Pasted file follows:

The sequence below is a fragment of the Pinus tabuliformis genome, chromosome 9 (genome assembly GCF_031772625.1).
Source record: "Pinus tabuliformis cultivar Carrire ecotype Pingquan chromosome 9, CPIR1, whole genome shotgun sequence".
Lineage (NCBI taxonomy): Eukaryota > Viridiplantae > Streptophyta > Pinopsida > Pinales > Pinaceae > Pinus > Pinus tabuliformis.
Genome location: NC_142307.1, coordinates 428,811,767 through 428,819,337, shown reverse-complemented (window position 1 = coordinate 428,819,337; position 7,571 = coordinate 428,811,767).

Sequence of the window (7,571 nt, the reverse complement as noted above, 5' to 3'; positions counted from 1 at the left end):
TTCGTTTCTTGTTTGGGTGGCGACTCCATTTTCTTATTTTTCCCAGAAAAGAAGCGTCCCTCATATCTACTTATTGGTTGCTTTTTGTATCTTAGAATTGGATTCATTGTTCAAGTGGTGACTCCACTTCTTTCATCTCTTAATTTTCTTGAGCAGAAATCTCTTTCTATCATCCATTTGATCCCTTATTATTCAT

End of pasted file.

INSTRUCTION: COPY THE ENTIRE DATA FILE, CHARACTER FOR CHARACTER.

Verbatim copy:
The sequence below is a fragment of the Pinus tabuliformis genome, chromosome 9 (genome assembly GCF_031772625.1).
Source record: "Pinus tabuliformis cultivar Carrire ecotype Pingquan chromosome 9, CPIR1, whole genome shotgun sequence".
Lineage (NCBI taxonomy): Eukaryota > Viridiplantae > Streptophyta > Pinopsida > Pinales > Pinaceae > Pinus > Pinus tabuliformis.
Genome location: NC_142307.1, coordinates 428,811,767 through 428,819,337, shown reverse-complemented (window position 1 = coordinate 428,819,337; position 7,571 = coordinate 428,811,767).

Sequence of the window (7,571 nt, the reverse complement as noted above, 5' to 3'; positions counted from 1 at the left end):
TTCGTTTCTTGTTTGGGTGGCGACTCCATTTTCTTATTTTTCCCAGAAAAGAAGCGTCCCTCATATCTACTTATTGGTTGCTTTTTGTATCTTAGAATTGGATTCATTGTTCAAGTGGTGACTCCACTTCTTTCATCTCTTAATTTTCTTGAGCAGAAATCTCTTTCTATCATCCATTTGATCCCTTATTATTCAT